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Exploiting context awareness and social interaction to provide help in large–scale environments
 

Exploiting context awareness and social interaction to provide help in large–scale environments

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This presentation was a part of the PhD public defense of Nasim Mahmud. Place Hasselt University, Expertise Center for Digital Media, Aula (Large Auditorium), Diepenbeek, Belgium on April 25, ...

This presentation was a part of the PhD public defense of Nasim Mahmud. Place Hasselt University, Expertise Center for Digital Media, Aula (Large Auditorium), Diepenbeek, Belgium on April 25, 2012.

PhD supervisors:
Promoter : Professor Dr. Karin Coninx
(Vice-dean, Hasselt University, Belgium)

Co-promoter: Professor Dr. Kris Luyten

Jury/Committee:

Prof. Dr. Frank Van Reeth (Chairperson, Hasselt University),
Prof. Dr. Karin Coninx (Advisor, Hasselt University),
Prof. Dr. Kris Luyten (Co-advisor, Hasselt University),
Prof. dr. Wim Lamotte (Doctoral committee member, Hasselt University),
Dr. Jan Van den Bergh (Hasselt University),
Prof. Dr. Yolande Berbers (Distrinet, University of Leuven),
Dr. Ann Ackaert (IBCN, Ghent University)

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    Exploiting context awareness and social interaction to provide help in large–scale environments Exploiting context awareness and social interaction to provide help in large–scale environments Presentation Transcript

    • Exploiting Context-awareness and Social Interactionto Provide Help in Large–scale Environments25 April 2012Nasim MahmudAdvisor: Prof. dr. Karin ConinxCo-advisor Prof. dr. Kris Luyten
    • Exploiting Context-awareness and Social Interactionto Provide Help in Large–scale Environments
    • Exploiting Context-awareness and Social Interactionto Provide Help in Large–scale Environments
    • Exploiting Context-awareness and Social Interactionto Provide Help in Large–scale Environments
    • Exploiting Context-awareness and Social Interactionto Provide Help in Large–scale Environments
    • Exploiting Context-awareness and Social Interactionto Provide Help in Large–scale Environments
    • Why Help?• Someone is unable to do what he wants to do• Someone needs some information• Someone needs guidance
    • Is this for…?On my way to San Sebastian, SpainNeed more and more precise information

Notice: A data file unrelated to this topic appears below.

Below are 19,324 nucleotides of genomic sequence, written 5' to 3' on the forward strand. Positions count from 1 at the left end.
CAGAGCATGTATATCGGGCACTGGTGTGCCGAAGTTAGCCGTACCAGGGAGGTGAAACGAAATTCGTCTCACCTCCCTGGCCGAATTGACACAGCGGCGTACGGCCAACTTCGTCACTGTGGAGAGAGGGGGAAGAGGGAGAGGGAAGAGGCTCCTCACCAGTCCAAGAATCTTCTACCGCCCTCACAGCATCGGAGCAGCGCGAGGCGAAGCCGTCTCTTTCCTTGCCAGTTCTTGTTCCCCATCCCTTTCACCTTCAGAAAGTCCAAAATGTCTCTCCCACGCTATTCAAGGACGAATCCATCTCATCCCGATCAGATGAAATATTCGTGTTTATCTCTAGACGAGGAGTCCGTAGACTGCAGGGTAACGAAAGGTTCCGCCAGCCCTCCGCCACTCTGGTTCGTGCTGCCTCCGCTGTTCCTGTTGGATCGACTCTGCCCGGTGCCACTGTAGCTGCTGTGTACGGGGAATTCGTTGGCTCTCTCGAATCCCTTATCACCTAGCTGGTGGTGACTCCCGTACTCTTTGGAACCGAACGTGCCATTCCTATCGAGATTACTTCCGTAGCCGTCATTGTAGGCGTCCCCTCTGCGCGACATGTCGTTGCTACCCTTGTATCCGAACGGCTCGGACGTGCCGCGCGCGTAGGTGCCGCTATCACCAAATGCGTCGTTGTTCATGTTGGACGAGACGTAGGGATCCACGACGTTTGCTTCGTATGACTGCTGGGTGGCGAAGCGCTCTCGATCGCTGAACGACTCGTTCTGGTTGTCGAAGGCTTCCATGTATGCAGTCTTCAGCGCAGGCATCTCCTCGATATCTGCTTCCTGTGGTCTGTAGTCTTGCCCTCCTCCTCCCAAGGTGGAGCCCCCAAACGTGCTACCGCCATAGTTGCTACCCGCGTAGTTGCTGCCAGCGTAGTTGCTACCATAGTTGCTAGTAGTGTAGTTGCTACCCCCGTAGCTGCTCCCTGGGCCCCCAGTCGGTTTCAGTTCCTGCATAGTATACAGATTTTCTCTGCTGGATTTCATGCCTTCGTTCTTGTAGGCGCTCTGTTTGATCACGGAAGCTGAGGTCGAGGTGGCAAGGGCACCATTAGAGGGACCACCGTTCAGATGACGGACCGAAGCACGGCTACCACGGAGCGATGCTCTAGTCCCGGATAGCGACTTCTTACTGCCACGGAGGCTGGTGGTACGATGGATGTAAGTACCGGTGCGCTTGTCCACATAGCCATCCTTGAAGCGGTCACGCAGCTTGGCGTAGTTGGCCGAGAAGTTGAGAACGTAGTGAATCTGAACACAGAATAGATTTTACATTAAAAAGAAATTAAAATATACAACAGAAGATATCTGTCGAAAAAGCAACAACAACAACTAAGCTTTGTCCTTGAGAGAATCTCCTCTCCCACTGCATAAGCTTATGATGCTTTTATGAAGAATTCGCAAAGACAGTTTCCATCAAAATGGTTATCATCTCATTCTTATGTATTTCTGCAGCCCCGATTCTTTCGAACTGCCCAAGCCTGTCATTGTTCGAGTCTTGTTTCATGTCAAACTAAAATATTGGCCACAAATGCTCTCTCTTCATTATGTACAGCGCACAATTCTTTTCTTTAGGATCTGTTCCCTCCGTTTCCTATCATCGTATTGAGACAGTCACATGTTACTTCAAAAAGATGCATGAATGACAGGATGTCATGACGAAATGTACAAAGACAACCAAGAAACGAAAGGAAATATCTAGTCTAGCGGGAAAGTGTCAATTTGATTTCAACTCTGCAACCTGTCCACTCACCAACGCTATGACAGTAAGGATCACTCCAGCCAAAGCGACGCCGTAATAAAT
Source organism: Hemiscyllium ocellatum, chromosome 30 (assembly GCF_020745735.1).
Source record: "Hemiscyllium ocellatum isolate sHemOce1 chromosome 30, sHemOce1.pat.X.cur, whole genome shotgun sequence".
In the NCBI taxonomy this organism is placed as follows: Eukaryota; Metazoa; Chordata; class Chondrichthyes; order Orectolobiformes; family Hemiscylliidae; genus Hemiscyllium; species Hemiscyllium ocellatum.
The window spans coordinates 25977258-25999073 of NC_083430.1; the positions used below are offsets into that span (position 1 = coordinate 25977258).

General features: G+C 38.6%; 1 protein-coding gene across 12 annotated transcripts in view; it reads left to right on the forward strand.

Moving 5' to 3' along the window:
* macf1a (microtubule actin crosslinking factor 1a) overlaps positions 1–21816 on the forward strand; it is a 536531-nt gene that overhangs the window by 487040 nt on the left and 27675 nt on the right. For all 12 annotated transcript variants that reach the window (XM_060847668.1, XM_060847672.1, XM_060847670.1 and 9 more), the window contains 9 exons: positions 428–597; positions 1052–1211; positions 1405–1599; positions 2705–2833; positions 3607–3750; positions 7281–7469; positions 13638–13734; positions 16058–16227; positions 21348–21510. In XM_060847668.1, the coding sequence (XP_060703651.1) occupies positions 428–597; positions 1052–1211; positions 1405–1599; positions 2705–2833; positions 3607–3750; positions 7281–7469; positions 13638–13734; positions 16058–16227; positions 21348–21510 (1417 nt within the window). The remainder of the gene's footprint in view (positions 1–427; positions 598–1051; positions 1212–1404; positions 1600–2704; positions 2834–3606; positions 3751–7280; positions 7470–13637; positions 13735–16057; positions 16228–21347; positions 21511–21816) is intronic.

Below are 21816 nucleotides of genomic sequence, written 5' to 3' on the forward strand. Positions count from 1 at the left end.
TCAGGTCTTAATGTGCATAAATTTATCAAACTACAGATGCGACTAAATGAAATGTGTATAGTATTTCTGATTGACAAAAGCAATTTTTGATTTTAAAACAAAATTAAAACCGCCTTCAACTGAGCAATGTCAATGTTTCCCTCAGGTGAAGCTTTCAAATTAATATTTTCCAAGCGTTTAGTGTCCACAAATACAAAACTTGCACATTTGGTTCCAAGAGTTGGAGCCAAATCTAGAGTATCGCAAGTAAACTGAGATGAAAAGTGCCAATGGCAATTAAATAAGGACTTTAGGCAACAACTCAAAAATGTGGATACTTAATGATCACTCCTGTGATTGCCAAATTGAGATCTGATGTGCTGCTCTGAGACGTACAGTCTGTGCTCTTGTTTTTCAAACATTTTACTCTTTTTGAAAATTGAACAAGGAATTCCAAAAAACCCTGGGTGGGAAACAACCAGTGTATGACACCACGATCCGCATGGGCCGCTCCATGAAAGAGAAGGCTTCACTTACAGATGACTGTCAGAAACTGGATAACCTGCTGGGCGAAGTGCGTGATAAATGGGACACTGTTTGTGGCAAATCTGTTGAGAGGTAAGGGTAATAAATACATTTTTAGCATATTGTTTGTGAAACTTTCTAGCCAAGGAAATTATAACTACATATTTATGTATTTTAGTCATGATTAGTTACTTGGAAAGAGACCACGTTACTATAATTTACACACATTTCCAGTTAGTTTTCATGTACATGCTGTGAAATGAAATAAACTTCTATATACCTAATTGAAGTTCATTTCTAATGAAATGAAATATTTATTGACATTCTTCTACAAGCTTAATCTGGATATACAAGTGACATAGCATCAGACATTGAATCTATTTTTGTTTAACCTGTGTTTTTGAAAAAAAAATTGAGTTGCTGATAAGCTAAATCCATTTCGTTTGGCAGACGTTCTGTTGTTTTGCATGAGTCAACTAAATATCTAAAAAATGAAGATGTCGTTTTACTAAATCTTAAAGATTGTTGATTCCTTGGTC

• In San Sebastian, SpainA person is browsing a mapOther people joined the searchNeed more reliable informationNeed more and more precise information
    • A menu along with a dictionaryNeed more interactive informationNeed more and more precise information
    • Motivation• People need fine-grained or interactiveinformation• Problems in asking someone for help:– Who is willing or eligible to provide help– People are often hesitant to ask strangers– Finding someone in the vicinity
    • RQs• How to find a suitable person who can help?• How to exchange contextual information?• How to select relevant contextual informationand potential groups of help providers?• How can persons with special need benefitfrom context-awareness and socialcomputing?• How can social and context-awarenessimprove data dissemination?
    • Goal
    • Goal
    • ContextWhat am Idoing?Who am Iwith?What ispossible?Where amI?What timeis it?How is theweather?How is the… ?
    • Social-contextWhat am Idoing?Who am Iwith?What ispossible?Where amI?What timeis it?How is theweather?How is the… ?Is available…Is willing to…Is knowledgeable…
    • Ubiquitous Help System (UHS)
    • Ubiquitous Help System (UHS)• People seek• Precise and fine-grained information• Often from other person(s)• From reliable source– It utilizes• External context (time, location)• Internal context (willingness, ability)• Social Network (FOAF)
    • Profiles and Preferences
    • HowExtract from my foaf profileExtract from other users’ foaf profileApplication logicMy preference Other users’ preferencesConstraints ConstraintsContextual variables
    • How does it work?? ?? ?…has a questionProfilematchedProfile andpreferencematchedReplyProfile andpreferencematched? ?? ?…has a questionProfilematchedReply
    • Client Structure
    • Query Structure
    • Distributed SearchSPARQL search
    • UHS Java Client
    • How to Exchange Information• How to exchange contextualinformation• How to exchange rich mediaWhat amI doing?Who am Iwith?What ispossible?Wheream I?Whattime is it?How is theweather?How isthe … ?Do you like this toy?